Hittorf called the rations on the right transport numbers. He based his analysis on the theory of the structure of a solution proposed by Rudolph Clausius in 1857. Clausius postulated that a small number of ions are always present in a solution as the result of random thermal collisions between molecules that are occasionally energetic enough to cause a breaking of the compound into its positive and negative ions. These ions provide the transport of electric charge across the solution in the manner described by Hittorf.
Hittorf’s experimental results and his interpretation of them were not immediately accepted by chemists. But Friedrich Kohlrausch used his analysis as the basis for further work in measuring the conductivity of solutions (1874), and Hittorf’s research was untimately very influential in the advances made by Arrhenius in proposing the electrolytic dissociation theory (1887).
Although the conduction of electricity through gases as well as through solutions was first studied by Faraday (1838), little other than descriptive information was available until better vacuum pumps were built. In 1855 Geissler, a glassblower and instrument maker in Bonn, built a mercury pump with which he was able to devise the first Geissler tube. In 1858 Plücker reported the results of a study at lower pressures using Geissler tubes. He found that the cathode glow would follow the “lines of force” of a magnetic field and that the glass walls of the tube fluoresced near the cathode, this fluorescence also moving in response to a magnetic field.
Following Plücker’s studies, in 1869 Hittorf began a series of investigations of the discharge phenomena. He verified the effect of the magnetic field on the glow discharge and the fluorescence of the glass tube itself. He found that any solid or fluid body, whether an insulator or a coductor, when placed in front of the cathode cut off the glow. By constructing an L-shaped tube with the electrodes at the two ends, Hittorf was able to establish that the glow was confined to the arm in which the cathode was located. He concluded that the glow was generated from a point cathode and traveled in straight lines. “We will therefore speak of rectilinear paths or rays of glow, and consider any point of the cathode as the source of a cone of rays” (“Ueber die Elektricitätsleitung der Gase,” in Annalen der Physik und Chemie, vol. 136 , pt. 1 ). These results led to the brilliant researches on gaseous conduction by Crookes ten years later (1879) and the eventual identification of the cathode rays as electrons by J. J. Thomson (1897).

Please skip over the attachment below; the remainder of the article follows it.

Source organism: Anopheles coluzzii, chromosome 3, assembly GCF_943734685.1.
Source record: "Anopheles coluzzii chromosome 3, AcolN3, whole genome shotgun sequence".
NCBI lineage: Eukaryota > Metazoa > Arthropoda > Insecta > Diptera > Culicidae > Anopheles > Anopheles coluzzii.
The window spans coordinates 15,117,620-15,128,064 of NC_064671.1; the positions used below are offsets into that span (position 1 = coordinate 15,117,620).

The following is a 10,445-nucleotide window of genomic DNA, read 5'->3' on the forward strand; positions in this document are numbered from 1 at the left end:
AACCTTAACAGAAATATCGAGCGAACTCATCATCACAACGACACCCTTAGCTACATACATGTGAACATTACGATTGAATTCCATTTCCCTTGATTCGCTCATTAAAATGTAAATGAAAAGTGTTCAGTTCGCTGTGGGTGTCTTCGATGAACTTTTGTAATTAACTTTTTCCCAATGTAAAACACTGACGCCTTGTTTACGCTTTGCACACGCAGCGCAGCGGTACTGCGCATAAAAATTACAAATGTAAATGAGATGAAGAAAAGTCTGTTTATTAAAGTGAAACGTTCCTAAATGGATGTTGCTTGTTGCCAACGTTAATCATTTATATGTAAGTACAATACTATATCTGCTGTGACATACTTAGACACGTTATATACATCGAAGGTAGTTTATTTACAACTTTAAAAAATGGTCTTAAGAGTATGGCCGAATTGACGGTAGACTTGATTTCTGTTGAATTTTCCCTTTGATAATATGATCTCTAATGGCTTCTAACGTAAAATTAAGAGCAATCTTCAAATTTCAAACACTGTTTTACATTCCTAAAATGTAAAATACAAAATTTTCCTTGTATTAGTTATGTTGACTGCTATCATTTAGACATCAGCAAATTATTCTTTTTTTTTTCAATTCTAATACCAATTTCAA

I. Original Works. No complete collection of Hittorf’s works has been made. The series of four articles on ions, “Ueber die Wanderugen der lonen Während des Elektrolyse” (1853–1859), were reprinted in nos. 21 and 23 of Ostwald’s Klassiker der Exakten Wissenschaften and the first was republished, with memoirs by Faraday and F. Koklrausch, as “On the Mrgration of lons During Electrolysis,” in Harry Manly Goodwin, The Fundamental Laws of Electrolytic Conduction ( 1899).
II. Seondary Literature. Discussions of Hittorf’s work with solutions are in Wilhelm Ostwald, Elektrochemie, ihre Geschichte und Lehre (1896); and Harry C. Jones, The Theory of Electrolytic Dissociation and Some of Its Applications (1900). For a discussion of his contributions to the conduction of electricity through gases, see David L. Anderson, The Discovery of the Electron (Princetion, 1964), pp. 23, 54. A biography is G. C. Schmidt, Wilhelm Hittorf (Münster, 1924).
Ollin J. Drennan